First Person Shotgun | Episode 1
DOOM 2016 All Weapons Deep Dive in Ultra-Wide 3,440x1440
DOOOOOOOOOOOOM! The first video game I played was Pong...on a black and white TV....in my garage. My dad is a bit of a Renaissance man and he always had his fingers in various hobbies while I was growing up. It ranged from wargaming with little metal figures to model airplanes to computers and electronics. We had an entire room in our basement (unfinished with concrete walls and floor) dedicated to hobbies. The 'Hobby Room' as it were. We had an Atari 2600, and eventually an Atari 800 and finally he pitched in to help me buy an Atari 1040ST (which started me down the path of 3D animation). But before we had all of that we had Pong....and I've been gaming ever since.
This blog is going to be composed of my musings on gaming trends, some deep dives into the specifics of certain games and some thoughts on particular games and game technology. As a professional 3D animator I've spent part of my career in the gaming world, mostly doing game Cinematics, advertisements and event animations for events like E3. Back around 1993 the first version of DOOM on PC was released. It was a milestone in the sense it was the first real 'must have' game on PC (if memory serves it ran under MS-DOS, not Windows). Up until that time (in my opinion) computers like the beloved Amiga kicked the PC's butt in gaming. But DOOM changed a lot of things and it's effect on the industry is well documented.
About 10 years later DOOM 3 was released in 2004. A lot had changed since the MS-DOS days. In fact, I remember working on the product release video for the original NVidia GeForce 256 around 1999. PCs were now outfitted with GPUs and DOOM 3 was revolutionary in a number of ways. id Tech 4 was impressive, it gave us normal mapping, dynamic lighting with real-time shadows and specular highlights. Things that we take for granted in today's games were jaw-dropping 10 years ago. It also had the mis-fortune of being released within a few months of Half-Life 2. Half-Life 2 was a revolution in a multitude of ways that had nothing to do with normal mapping or dynamic lighting, and it made DOOM 3 look shallow...and almost childish by comparison. It exposed id as being behind the curve with regards to where games were going. Half-Life 2 was a giant step forward with an immersive, atmospheric game that existed in a fully-realized world and was driven by a complex narrative and actual NPC relationships. It was gaming 'grown up' - while DOOM 3 was mostly a nicer looking version of DOOM. DOOM 3 just wasn't very ambitious on any front other than graphics and sound.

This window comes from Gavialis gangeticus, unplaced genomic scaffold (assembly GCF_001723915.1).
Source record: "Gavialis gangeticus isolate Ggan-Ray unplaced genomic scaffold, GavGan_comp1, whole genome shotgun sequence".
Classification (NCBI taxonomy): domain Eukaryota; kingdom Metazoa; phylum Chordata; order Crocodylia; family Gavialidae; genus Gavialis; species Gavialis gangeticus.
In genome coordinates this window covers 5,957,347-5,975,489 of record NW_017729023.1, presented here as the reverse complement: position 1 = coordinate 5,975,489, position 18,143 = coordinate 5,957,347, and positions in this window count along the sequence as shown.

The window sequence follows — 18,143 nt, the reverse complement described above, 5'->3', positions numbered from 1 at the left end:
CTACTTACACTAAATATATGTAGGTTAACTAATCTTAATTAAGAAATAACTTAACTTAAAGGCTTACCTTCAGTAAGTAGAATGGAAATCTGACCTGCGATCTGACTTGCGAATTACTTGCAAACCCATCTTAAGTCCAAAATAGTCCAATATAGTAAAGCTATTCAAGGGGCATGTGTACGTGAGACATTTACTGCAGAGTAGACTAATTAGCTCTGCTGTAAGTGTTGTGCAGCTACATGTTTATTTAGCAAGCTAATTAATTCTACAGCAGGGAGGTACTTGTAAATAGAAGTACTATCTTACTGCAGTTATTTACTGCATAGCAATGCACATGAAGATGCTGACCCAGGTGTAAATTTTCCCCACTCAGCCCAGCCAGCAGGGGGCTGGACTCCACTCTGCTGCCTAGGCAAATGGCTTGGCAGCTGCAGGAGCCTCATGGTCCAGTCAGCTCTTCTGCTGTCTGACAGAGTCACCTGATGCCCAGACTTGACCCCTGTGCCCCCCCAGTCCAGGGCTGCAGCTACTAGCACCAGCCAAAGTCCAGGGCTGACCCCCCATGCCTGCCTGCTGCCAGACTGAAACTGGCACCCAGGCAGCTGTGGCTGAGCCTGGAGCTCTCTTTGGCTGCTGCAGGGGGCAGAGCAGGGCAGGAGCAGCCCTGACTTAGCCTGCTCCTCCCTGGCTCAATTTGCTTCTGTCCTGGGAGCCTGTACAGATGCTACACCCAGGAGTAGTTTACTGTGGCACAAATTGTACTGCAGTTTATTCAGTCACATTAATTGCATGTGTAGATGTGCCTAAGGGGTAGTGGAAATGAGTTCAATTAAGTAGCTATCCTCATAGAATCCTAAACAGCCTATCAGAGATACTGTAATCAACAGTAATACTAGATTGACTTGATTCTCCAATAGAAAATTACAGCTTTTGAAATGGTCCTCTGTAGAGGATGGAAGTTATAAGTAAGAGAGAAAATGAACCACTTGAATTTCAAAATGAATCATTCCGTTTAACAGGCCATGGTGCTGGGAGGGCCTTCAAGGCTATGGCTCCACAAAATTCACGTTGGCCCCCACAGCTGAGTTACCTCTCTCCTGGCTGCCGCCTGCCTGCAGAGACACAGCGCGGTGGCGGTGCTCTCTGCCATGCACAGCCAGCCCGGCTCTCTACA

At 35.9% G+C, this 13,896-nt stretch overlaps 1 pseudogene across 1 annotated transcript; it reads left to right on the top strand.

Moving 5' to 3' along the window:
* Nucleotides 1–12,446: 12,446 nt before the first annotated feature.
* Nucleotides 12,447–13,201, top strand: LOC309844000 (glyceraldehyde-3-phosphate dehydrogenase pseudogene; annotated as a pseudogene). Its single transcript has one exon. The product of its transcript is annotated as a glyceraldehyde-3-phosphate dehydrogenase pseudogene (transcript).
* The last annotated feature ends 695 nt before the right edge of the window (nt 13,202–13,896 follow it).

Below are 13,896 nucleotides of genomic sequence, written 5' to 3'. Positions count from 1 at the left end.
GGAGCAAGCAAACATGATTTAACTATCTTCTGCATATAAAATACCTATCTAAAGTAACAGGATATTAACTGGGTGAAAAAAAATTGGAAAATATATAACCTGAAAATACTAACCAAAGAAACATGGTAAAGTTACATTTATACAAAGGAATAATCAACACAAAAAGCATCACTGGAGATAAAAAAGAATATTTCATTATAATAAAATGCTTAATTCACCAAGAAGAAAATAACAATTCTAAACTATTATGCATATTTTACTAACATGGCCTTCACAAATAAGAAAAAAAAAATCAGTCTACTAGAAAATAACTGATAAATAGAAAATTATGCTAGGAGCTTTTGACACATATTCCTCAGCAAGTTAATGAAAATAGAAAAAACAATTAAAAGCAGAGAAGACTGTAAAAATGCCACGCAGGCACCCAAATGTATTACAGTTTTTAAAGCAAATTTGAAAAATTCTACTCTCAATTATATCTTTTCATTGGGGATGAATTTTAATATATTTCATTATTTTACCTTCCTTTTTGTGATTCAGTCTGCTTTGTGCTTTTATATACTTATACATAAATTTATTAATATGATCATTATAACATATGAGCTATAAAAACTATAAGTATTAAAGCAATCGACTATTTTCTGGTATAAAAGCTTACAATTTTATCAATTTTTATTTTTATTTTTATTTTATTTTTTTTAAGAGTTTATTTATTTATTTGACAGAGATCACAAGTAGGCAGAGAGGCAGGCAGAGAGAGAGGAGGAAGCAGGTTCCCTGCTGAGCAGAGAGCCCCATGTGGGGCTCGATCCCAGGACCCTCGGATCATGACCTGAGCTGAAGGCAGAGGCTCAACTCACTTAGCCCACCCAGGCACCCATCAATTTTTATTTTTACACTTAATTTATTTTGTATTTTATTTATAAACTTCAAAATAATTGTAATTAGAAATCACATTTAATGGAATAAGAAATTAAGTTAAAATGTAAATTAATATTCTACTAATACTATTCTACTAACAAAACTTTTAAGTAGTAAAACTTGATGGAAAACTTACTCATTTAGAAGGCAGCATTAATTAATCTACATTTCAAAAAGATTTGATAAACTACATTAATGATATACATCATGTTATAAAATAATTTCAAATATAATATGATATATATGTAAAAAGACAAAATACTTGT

I won't get too far into Rage (id's next big release) other than to say it looked like id was at least trying to close the gap with other open world, narrative driven games. While mostly fun, with some great shooting action (Wing Stick anyone??) it wasn't considered a great success and suffered from technical issues (ahem...MegaTextures). id still either didn't 'get it' - or simply didn't have the talent to pull off the type of game Rage wanted to be. It felt that id was trying to capture some of the atmosphere, immersion and mystery of a game like 'Stalker' with the world that they created...but the Wasteland never acquired the personality, depth or mystery that the 'Zone' in Stalker had. It wasn't dynamic....always daylight, always sunny, the same stuff in the same places all the time. Nothing to explore...no secrets to uncover. It was boring.
So...with a couple of lukewarm releases in a row there was quite a bit of pressure for DOOM 2016 to do well. I'm super happy to repeat what everybody else has been saying. DOOM 2016 embodies everything id does well - it's fast, fun and beautiful. It also has that extra helping of 'loving attention to detail' that sets great games apart (and DOOM 2016 is definitely a great game). It doesn't try to be something it's not. There's some kind of story'ish thing going on. Something about Optimus Prime's cousin and RoboCop's sister quibbling about their fracking venture in Hell....or whatever. It doesn't matter. DOOM is FUN. They don't shoot for something that they couldn't attain, but rather nailed what they were always good at. Being in the 3D animation business for 20 years I know how much work goes into this stuff and I want to show off what a fantastic job the DOOM modelers, lighters, texture artists and animators did on the weapons in DOOM 2016. Maybe I'll see if we can get one or two of the artists over at id who worked on DOOM to do a podcost here at Pixel Fondue. I know MODO was used rather extensively. In this video I go over every single weapon and modification in the game in glorious 3,440x1440 Ultra-Wide with all settings turned up to 11 (using Vulkan of course) - aided by the Duel TitanX GPUs in my system. Enjoy ; )